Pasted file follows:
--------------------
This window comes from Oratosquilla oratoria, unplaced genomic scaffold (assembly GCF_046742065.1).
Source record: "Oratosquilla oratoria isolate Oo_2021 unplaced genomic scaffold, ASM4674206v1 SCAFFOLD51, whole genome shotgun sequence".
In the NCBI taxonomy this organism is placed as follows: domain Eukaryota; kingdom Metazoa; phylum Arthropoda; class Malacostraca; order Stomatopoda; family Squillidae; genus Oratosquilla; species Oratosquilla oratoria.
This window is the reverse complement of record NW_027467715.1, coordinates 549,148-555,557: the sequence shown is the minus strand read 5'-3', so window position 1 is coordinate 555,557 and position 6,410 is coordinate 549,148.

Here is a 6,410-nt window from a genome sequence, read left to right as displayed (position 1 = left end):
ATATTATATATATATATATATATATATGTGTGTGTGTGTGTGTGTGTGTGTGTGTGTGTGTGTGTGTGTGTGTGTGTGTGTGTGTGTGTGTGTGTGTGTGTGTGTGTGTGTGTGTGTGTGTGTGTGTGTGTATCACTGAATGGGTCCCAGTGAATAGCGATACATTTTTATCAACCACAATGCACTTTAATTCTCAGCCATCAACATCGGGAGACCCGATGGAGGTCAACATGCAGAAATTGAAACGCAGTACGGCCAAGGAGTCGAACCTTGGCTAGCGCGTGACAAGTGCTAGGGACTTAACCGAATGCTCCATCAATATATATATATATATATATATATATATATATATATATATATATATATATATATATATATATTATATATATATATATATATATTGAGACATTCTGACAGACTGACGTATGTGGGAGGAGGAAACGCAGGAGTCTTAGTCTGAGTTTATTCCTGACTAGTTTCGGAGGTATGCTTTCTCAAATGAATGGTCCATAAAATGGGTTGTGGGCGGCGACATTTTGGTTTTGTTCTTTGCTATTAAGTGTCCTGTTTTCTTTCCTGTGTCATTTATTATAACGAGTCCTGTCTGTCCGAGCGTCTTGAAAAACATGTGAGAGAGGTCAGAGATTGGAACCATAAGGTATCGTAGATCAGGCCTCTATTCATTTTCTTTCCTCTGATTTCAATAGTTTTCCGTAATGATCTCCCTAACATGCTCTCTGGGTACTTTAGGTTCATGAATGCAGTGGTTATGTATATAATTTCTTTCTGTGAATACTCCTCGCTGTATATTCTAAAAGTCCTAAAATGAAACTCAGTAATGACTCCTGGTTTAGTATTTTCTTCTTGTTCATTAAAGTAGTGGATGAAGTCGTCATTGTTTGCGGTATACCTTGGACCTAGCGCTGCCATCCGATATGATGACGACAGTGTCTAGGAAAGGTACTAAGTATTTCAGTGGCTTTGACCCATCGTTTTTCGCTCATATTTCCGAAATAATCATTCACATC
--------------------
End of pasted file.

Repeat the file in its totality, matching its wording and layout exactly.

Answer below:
This window comes from Oratosquilla oratoria, unplaced genomic scaffold (assembly GCF_046742065.1).
Source record: "Oratosquilla oratoria isolate Oo_2021 unplaced genomic scaffold, ASM4674206v1 SCAFFOLD51, whole genome shotgun sequence".
In the NCBI taxonomy this organism is placed as follows: domain Eukaryota; kingdom Metazoa; phylum Arthropoda; class Malacostraca; order Stomatopoda; family Squillidae; genus Oratosquilla; species Oratosquilla oratoria.
This window is the reverse complement of record NW_027467715.1, coordinates 549,148-555,557: the sequence shown is the minus strand read 5'-3', so window position 1 is coordinate 555,557 and position 6,410 is coordinate 549,148.

Here is a 6,410-nt window from a genome sequence, read left to right as displayed (position 1 = left end):
ATATTATATATATATATATATATATATGTGTGTGTGTGTGTGTGTGTGTGTGTGTGTGTGTGTGTGTGTGTGTGTGTGTGTGTGTGTGTGTGTGTGTGTGTGTGTGTGTGTGTGTGTGTGTGTGTGTGTGTATCACTGAATGGGTCCCAGTGAATAGCGATACATTTTTATCAACCACAATGCACTTTAATTCTCAGCCATCAACATCGGGAGACCCGATGGAGGTCAACATGCAGAAATTGAAACGCAGTACGGCCAAGGAGTCGAACCTTGGCTAGCGCGTGACAAGTGCTAGGGACTTAACCGAATGCTCCATCAATATATATATATATATATATATATATATATATATATATATATATATATATATATATATATATTATATATATATATATATATATTGAGACATTCTGACAGACTGACGTATGTGGGAGGAGGAAACGCAGGAGTCTTAGTCTGAGTTTATTCCTGACTAGTTTCGGAGGTATGCTTTCTCAAATGAATGGTCCATAAAATGGGTTGTGGGCGGCGACATTTTGGTTTTGTTCTTTGCTATTAAGTGTCCTGTTTTCTTTCCTGTGTCATTTATTATAACGAGTCCTGTCTGTCCGAGCGTCTTGAAAAACATGTGAGAGAGGTCAGAGATTGGAACCATAAGGTATCGTAGATCAGGCCTCTATTCATTTTCTTTCCTCTGATTTCAATAGTTTTCCGTAATGATCTCCCTAACATGCTCTCTGGGTACTTTAGGTTCATGAATGCAGTGGTTATGTATATAATTTCTTTCTGTGAATACTCCTCGCTGTATATTCTAAAAGTCCTAAAATGAAACTCAGTAATGACTCCTGGTTTAGTATTTTCTTCTTGTTCATTAAAGTAGTGGATGAAGTCGTCATTGTTTGCGGTATACCTTGGACCTAGCGCTGCCATCCGATATGATGACGACAGTGTCTAGGAAAGGTACTAAGTATTTCAGTGGCTTTGACCCATCGTTTTTCGCTCATATTTCCGAAATAATCATTCACATC